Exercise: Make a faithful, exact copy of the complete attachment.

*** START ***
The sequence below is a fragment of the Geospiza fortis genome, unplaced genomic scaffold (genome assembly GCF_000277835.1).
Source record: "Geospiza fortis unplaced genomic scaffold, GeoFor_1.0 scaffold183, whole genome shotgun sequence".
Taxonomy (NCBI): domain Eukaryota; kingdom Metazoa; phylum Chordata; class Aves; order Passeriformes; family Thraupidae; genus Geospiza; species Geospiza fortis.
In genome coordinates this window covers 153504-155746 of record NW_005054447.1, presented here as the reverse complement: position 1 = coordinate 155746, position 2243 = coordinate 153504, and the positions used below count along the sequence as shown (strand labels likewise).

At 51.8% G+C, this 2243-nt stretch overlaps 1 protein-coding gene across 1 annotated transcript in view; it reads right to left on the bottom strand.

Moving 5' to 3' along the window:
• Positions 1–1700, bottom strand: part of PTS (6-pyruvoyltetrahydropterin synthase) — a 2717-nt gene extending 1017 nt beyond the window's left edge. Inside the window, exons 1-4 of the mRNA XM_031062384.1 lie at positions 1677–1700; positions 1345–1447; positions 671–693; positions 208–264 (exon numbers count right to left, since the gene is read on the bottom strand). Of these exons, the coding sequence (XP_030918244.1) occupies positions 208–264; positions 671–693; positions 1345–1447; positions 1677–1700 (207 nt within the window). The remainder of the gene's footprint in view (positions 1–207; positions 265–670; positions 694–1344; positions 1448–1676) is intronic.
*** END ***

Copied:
The sequence below is a fragment of the Geospiza fortis genome, unplaced genomic scaffold (genome assembly GCF_000277835.1).
Source record: "Geospiza fortis unplaced genomic scaffold, GeoFor_1.0 scaffold183, whole genome shotgun sequence".
Taxonomy (NCBI): domain Eukaryota; kingdom Metazoa; phylum Chordata; class Aves; order Passeriformes; family Thraupidae; genus Geospiza; species Geospiza fortis.
In genome coordinates this window covers 153504-155746 of record NW_005054447.1, presented here as the reverse complement: position 1 = coordinate 155746, position 2243 = coordinate 153504, and the positions used below count along the sequence as shown (strand labels likewise).

At 51.8% G+C, this 2243-nt stretch overlaps 1 protein-coding gene across 1 annotated transcript in view; it reads right to left on the bottom strand.

Moving 5' to 3' along the window:
• Positions 1–1700, bottom strand: part of PTS (6-pyruvoyltetrahydropterin synthase) — a 2717-nt gene extending 1017 nt beyond the window's left edge. Inside the window, exons 1-4 of the mRNA XM_031062384.1 lie at positions 1677–1700; positions 1345–1447; positions 671–693; positions 208–264 (exon numbers count right to left, since the gene is read on the bottom strand). Of these exons, the coding sequence (XP_030918244.1) occupies positions 208–264; positions 671–693; positions 1345–1447; positions 1677–1700 (207 nt within the window). The remainder of the gene's footprint in view (positions 1–207; positions 265–670; positions 694–1344; positions 1448–1676) is intronic.